In their declensional and conjugational endings, the two languages innovated in divergent ways, with neither clearly simpler than the other. For example, both languages show significant innovations in the present active indicative endings but in radically different ways, so that only the second-person singular ending is directly cognate between the two languages, and in most cases neither variant is directly cognate with the corresponding Proto-Indo-European (PIE) form. The agglutinative secondary case endings in the two languages likewise stem from different sources, showing parallel development of the secondary case system after the Proto-Tocharian period. Likewise, some of the verb classes show independent origins, e.g. the class II preterite, which uses reduplication in Tocharian A (possibly from the reduplicated aorist) but long PIE ē in Tocharian B (possibly related to the long-vowel perfect found in Latin lēgī, fēcī, etc.).
Tocharian B shows an internal chronological development; three linguistic stages have been detected. The oldest stage is attested only in Kucha. There are also the middle ("classical") and the late stage.
A third Tocharian language was first suggested by Thomas Burrow in the 1930s, while discussing 3rd-century documents from Krörän (Loulan) and Niya. The texts were written in Gandhari Prakrit, but contained loanwords of evidently Tocharian origin, such as kilme ("district"), ṣoṣthaṃga ("tax collector"), and ṣilpoga ("document"). This hypothetical language later became generally known as Tocharian C; it has also sometimes been called Kroränian or Krorainic.
In papers published posthumously in 2018, Klaus T. Schmidt, a scholar of Tocharian, presented a decipherment of 10 texts written in the Kharoṣṭhī script. Schmidt claimed that these texts were written in a third Tocharian language he called Lolanisch. He also suggested that the language was closer to Tocharian B than to Tocharian A. In 2019 a group of linguists led by Georges Pinault and Michaël Peyrot convened in Leiden to examine Schmidt's translations against the original texts. They concluded that Schmidt's decipherment was fundamentally flawed, that there was no reason to associate the texts with Krörän, and that the language they recorded was neither Tocharian nor Indic, but Iranian.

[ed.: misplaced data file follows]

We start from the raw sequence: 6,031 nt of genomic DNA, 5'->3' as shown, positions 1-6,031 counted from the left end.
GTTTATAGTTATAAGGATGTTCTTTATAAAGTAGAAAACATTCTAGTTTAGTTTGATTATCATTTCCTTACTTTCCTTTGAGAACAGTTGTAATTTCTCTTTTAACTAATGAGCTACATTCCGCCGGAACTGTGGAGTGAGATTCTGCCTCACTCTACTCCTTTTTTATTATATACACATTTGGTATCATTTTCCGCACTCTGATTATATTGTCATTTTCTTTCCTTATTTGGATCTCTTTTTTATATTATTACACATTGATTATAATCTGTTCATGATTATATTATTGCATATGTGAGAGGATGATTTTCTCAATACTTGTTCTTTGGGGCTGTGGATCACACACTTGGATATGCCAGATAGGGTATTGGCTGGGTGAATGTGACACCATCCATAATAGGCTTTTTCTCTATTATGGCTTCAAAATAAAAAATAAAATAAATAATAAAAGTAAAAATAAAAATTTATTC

Phonetically, Tocharian languages are "centum" Indo-European languages, meaning that they merge the palatovelar consonants (*ḱ, *ǵ, *ǵʰ) of Proto-Indo-European with the plain velars (*k, *g, *gʰ) rather than palatalizing them to affricates or sibilants. Centum languages are mostly found in western and southern Europe (Greek, Italic, Celtic, Germanic). In that sense Tocharian (to some extent like the Greek and the Anatolian languages) seems to have been an isolate in the "satem" (i.e. palatovelar to sibilant) phonetic regions of Indo-European-speaking populations. The discovery of Tocharian contributed to doubts that Proto-Indo-European had originally split into western and eastern branches; today, the centum–satem division is not seen as a real familial division.
|Close||i /i/||ä /ɨ/||u /u/|
|Mid||e /e/||a /ə/||o /o/|
Tocharian A and Tocharian B have the same set of vowels, but they often do not correspond to each other. For example, the sound a did not occur in Proto-Tocharian. Tocharian B a is derived from former stressed ä or unstressed ā (reflected unchanged in Tocharian A), while Tocharian A a stems from Proto-Tocharian /ɛ/ or /ɔ/ (reflected as /e/ and /o/ in Tocharian B), and Tocharian A e and o stem largely from monophthongization of former diphthongs (still present in Tocharian B).
Diphthongs occur in Tocharian B only.
|Opener component is unrounded||ai /əi/||au /əu/|
|Opener component is rounded||oy /oi/|
The following table lists the reconstructed phonemes in Tocharian along with their standard transcription. Because Tocharian is written in an alphabet used originally for Sanskrit and its descendants, the transcription reflects Sanskrit phonology, and may not represent Tocharian phonology accurately. The Tocharian alphabet also has letters representing all of the remaining Sanskrit sounds, but these appear only in Sanskrit loanwords and are not thought to have had distinct pronunciations in Tocharian. There is some uncertainty as to actual pronunciation of some of the letters, particularly those representing palatalized obstruents (see below).
|Plosive||p /p/||t /t/||k /k/|
|Affricate||ts /ts/||c /tɕ/?2|
|Fricative||s /s/||ś /ɕ/||ṣ /ʃ/?3|
|Nasal||m /m/||n ṃ /n/1||ñ /ɲ/||ṅ /ŋ/4|
|Approximant||y /j/||w /w/|
|Lateral approximant||l /l/||ly /ʎ/|
- /n/ is transcribed by two different letters in the Tocharian alphabet depending on position. Based on the corresponding letters in Sanskrit, these are transcribed ṃ (word-finally, including before certain clitics) and n (elsewhere), but ṃ represents /n/, not /m/.